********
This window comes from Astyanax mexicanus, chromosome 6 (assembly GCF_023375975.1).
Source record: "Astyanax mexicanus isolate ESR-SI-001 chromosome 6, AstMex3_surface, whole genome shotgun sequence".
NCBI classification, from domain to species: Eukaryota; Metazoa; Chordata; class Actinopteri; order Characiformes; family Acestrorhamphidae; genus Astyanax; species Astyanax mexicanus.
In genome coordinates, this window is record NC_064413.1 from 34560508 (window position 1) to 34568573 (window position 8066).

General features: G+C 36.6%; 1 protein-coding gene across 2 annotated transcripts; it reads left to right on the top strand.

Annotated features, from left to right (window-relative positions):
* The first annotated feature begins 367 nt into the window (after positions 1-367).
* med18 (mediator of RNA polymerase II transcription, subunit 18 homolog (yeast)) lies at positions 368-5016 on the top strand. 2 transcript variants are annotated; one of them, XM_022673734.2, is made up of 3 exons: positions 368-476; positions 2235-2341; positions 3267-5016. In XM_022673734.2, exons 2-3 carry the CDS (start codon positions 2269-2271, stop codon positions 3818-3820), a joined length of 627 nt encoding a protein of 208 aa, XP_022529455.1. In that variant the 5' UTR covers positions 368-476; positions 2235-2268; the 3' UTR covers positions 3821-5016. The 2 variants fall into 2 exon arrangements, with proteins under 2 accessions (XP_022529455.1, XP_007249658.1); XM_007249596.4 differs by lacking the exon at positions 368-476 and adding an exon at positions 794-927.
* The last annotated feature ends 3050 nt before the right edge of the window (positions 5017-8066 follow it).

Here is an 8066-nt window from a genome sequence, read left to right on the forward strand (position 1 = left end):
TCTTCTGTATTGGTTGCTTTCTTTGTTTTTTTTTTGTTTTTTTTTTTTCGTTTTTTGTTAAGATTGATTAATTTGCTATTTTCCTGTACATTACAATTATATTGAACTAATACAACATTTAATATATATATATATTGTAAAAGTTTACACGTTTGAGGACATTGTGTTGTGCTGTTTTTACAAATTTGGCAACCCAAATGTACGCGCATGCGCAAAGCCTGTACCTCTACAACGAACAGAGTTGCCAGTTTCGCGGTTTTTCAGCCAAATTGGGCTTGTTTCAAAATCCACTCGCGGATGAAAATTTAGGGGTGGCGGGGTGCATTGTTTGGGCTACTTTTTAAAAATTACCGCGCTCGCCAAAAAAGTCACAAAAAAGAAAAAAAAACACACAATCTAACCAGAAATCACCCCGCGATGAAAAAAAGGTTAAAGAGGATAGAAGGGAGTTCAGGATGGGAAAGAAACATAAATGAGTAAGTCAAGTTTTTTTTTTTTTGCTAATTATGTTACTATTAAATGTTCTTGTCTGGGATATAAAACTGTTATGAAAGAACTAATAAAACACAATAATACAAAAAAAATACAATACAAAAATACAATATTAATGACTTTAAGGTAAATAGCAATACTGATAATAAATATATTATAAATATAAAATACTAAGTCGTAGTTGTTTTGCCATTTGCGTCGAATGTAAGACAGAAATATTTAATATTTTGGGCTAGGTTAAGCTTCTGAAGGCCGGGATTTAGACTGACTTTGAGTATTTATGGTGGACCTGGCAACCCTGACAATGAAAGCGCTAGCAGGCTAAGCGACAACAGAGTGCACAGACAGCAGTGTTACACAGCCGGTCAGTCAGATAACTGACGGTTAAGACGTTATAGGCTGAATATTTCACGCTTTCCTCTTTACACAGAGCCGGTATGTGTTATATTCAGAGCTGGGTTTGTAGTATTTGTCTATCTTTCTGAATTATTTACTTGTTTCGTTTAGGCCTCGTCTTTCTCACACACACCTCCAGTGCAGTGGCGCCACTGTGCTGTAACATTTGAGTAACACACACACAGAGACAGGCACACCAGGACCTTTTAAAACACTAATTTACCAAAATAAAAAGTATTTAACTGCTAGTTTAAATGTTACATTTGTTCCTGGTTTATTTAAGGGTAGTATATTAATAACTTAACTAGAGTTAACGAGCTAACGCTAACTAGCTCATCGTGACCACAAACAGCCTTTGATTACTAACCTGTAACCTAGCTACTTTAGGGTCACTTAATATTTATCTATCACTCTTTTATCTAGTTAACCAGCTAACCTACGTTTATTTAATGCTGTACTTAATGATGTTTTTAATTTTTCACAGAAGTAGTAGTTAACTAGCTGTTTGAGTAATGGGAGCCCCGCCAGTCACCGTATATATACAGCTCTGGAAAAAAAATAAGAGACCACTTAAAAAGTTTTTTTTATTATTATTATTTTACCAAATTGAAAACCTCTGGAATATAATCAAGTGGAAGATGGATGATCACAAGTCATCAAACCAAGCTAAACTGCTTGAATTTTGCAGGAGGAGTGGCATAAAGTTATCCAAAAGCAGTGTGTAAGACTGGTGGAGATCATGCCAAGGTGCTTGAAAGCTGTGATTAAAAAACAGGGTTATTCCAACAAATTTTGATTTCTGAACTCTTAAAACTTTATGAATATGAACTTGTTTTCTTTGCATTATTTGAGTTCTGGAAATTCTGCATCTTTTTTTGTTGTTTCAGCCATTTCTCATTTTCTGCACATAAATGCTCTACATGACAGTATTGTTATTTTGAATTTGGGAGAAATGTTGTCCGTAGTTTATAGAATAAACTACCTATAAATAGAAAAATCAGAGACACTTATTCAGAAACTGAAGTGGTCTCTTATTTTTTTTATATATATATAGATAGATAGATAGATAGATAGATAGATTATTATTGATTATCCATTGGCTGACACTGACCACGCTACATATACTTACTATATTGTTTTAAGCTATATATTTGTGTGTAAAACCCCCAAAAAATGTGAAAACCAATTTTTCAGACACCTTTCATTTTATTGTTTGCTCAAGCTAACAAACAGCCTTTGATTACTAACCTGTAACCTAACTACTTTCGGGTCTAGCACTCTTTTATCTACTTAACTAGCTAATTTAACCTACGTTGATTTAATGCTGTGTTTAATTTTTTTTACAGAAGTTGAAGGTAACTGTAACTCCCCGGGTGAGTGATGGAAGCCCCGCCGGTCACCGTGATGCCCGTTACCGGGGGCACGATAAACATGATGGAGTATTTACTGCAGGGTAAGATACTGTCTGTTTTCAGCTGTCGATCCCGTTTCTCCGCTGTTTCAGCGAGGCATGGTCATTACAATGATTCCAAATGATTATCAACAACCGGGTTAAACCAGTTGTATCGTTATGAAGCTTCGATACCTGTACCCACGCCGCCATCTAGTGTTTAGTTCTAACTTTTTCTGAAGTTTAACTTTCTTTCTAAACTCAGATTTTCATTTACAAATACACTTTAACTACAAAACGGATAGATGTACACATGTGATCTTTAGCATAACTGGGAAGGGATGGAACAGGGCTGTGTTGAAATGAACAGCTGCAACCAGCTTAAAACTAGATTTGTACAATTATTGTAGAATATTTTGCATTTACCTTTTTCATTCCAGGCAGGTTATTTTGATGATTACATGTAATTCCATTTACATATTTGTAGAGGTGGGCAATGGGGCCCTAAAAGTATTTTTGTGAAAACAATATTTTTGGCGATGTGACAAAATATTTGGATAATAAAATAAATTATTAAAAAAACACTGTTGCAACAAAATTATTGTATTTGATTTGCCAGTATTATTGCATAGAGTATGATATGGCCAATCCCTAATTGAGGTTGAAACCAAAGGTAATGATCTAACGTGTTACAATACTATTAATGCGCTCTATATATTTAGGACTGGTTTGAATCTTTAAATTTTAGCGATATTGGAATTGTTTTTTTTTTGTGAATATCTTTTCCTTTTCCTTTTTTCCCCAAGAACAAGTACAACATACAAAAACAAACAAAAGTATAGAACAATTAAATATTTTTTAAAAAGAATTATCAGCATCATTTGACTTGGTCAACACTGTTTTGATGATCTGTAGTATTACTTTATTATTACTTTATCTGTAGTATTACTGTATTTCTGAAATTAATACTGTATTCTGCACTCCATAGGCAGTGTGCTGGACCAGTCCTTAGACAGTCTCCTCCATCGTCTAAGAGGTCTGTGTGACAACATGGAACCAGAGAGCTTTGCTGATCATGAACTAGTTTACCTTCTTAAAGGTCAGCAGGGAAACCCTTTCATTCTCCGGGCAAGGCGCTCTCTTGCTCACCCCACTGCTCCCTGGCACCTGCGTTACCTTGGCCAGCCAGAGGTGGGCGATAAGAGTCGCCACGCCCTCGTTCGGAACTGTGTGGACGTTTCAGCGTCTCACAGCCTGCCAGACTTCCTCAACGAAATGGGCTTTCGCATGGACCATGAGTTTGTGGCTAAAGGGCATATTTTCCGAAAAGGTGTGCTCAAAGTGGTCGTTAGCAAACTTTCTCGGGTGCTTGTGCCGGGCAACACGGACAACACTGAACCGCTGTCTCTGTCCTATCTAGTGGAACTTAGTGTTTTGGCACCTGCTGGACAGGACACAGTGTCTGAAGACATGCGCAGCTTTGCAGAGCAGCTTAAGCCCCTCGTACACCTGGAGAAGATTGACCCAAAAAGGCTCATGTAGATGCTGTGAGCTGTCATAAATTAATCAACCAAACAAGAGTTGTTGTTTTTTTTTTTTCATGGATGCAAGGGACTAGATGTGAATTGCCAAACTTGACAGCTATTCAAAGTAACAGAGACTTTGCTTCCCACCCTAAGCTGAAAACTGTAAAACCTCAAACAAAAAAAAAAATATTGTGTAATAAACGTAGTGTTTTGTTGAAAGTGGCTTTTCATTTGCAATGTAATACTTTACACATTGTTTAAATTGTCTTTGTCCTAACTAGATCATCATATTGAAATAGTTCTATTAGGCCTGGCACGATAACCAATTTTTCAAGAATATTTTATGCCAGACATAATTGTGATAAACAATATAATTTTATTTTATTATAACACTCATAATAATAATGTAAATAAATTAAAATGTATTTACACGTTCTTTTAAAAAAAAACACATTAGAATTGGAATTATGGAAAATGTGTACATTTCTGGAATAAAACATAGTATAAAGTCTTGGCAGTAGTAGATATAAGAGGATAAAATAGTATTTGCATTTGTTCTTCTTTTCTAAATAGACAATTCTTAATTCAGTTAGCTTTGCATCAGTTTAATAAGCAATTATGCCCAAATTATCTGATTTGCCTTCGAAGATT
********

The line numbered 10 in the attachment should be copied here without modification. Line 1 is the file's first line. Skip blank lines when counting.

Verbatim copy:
Here is an 8066-nt window from a genome sequence, read left to right on the forward strand (position 1 = left end):